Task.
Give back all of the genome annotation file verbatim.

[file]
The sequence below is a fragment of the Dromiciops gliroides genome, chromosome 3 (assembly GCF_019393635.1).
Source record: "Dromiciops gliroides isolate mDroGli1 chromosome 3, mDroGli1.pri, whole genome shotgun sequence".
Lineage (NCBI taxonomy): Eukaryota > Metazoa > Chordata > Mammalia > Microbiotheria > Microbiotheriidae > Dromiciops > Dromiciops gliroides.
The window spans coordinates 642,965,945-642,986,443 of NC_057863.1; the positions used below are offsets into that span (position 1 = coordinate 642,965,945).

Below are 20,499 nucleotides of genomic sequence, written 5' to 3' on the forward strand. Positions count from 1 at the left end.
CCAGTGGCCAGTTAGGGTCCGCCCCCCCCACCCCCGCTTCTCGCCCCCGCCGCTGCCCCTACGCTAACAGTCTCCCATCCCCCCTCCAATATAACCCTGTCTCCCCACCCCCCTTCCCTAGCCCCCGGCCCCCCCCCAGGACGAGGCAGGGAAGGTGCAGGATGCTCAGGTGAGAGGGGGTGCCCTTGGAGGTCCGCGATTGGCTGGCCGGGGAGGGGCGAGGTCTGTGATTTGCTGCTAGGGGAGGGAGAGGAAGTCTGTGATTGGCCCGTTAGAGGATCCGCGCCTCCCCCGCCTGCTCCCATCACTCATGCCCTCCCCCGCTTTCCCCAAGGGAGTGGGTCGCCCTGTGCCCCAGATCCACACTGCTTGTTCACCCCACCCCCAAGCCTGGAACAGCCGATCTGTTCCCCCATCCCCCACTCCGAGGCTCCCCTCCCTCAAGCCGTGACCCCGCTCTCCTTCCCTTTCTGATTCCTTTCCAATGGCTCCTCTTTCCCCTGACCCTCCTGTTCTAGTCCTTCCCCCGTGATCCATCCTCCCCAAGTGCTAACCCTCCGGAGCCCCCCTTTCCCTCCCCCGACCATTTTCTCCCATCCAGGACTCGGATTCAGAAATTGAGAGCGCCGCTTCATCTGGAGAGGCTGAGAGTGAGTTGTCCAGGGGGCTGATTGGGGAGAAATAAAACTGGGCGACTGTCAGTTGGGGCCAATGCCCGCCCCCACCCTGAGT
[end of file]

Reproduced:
The sequence below is a fragment of the Dromiciops gliroides genome, chromosome 3 (assembly GCF_019393635.1).
Source record: "Dromiciops gliroides isolate mDroGli1 chromosome 3, mDroGli1.pri, whole genome shotgun sequence".
Lineage (NCBI taxonomy): Eukaryota > Metazoa > Chordata > Mammalia > Microbiotheria > Microbiotheriidae > Dromiciops > Dromiciops gliroides.
The window spans coordinates 642,965,945-642,986,443 of NC_057863.1; the positions used below are offsets into that span (position 1 = coordinate 642,965,945).

Below are 20,499 nucleotides of genomic sequence, written 5' to 3' on the forward strand. Positions count from 1 at the left end.
CCAGTGGCCAGTTAGGGTCCGCCCCCCCCACCCCCGCTTCTCGCCCCCGCCGCTGCCCCTACGCTAACAGTCTCCCATCCCCCCTCCAATATAACCCTGTCTCCCCACCCCCCTTCCCTAGCCCCCGGCCCCCCCCCAGGACGAGGCAGGGAAGGTGCAGGATGCTCAGGTGAGAGGGGGTGCCCTTGGAGGTCCGCGATTGGCTGGCCGGGGAGGGGCGAGGTCTGTGATTTGCTGCTAGGGGAGGGAGAGGAAGTCTGTGATTGGCCCGTTAGAGGATCCGCGCCTCCCCCGCCTGCTCCCATCACTCATGCCCTCCCCCGCTTTCCCCAAGGGAGTGGGTCGCCCTGTGCCCCAGATCCACACTGCTTGTTCACCCCACCCCCAAGCCTGGAACAGCCGATCTGTTCCCCCATCCCCCACTCCGAGGCTCCCCTCCCTCAAGCCGTGACCCCGCTCTCCTTCCCTTTCTGATTCCTTTCCAATGGCTCCTCTTTCCCCTGACCCTCCTGTTCTAGTCCTTCCCCCGTGATCCATCCTCCCCAAGTGCTAACCCTCCGGAGCCCCCCTTTCCCTCCCCCGACCATTTTCTCCCATCCAGGACTCGGATTCAGAAATTGAGAGCGCCGCTTCATCTGGAGAGGCTGAGAGTGAGTTGTCCAGGGGGCTGATTGGGGAGAAATAAAACTGGGCGACTGTCAGTTGGGGCCAATGCCCGCCCCCACCCTGAGT